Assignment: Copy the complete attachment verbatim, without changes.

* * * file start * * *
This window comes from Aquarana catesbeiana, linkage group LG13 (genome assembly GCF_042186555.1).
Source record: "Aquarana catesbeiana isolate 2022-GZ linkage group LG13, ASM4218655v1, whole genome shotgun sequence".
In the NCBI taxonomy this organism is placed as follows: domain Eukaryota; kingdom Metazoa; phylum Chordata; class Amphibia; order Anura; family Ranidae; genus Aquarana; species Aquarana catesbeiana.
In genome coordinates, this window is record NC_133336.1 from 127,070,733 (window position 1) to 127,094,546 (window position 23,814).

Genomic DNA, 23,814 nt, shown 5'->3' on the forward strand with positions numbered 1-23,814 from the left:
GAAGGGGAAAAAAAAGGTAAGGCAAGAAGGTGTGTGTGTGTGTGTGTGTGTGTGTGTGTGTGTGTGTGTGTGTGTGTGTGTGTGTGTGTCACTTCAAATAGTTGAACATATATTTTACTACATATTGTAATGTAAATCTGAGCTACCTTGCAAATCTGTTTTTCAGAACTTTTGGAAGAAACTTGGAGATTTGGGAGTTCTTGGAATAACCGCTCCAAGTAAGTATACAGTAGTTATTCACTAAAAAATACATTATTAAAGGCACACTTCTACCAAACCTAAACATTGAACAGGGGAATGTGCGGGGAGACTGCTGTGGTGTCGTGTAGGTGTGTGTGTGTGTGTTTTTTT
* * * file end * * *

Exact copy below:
This window comes from Aquarana catesbeiana, linkage group LG13 (genome assembly GCF_042186555.1).
Source record: "Aquarana catesbeiana isolate 2022-GZ linkage group LG13, ASM4218655v1, whole genome shotgun sequence".
In the NCBI taxonomy this organism is placed as follows: domain Eukaryota; kingdom Metazoa; phylum Chordata; class Amphibia; order Anura; family Ranidae; genus Aquarana; species Aquarana catesbeiana.
In genome coordinates, this window is record NC_133336.1 from 127,070,733 (window position 1) to 127,094,546 (window position 23,814).

Genomic DNA, 23,814 nt, shown 5'->3' on the forward strand with positions numbered 1-23,814 from the left:
GAAGGGGAAAAAAAAGGTAAGGCAAGAAGGTGTGTGTGTGTGTGTGTGTGTGTGTGTGTGTGTGTGTGTGTGTGTGTGTGTGTGTGTGTCACTTCAAATAGTTGAACATATATTTTACTACATATTGTAATGTAAATCTGAGCTACCTTGCAAATCTGTTTTTCAGAACTTTTGGAAGAAACTTGGAGATTTGGGAGTTCTTGGAATAACCGCTCCAAGTAAGTATACAGTAGTTATTCACTAAAAAATACATTATTAAAGGCACACTTCTACCAAACCTAAACATTGAACAGGGGAATGTGCGGGGAGACTGCTGTGGTGTCGTGTAGGTGTGTGTGTGTGTGTTTTTTT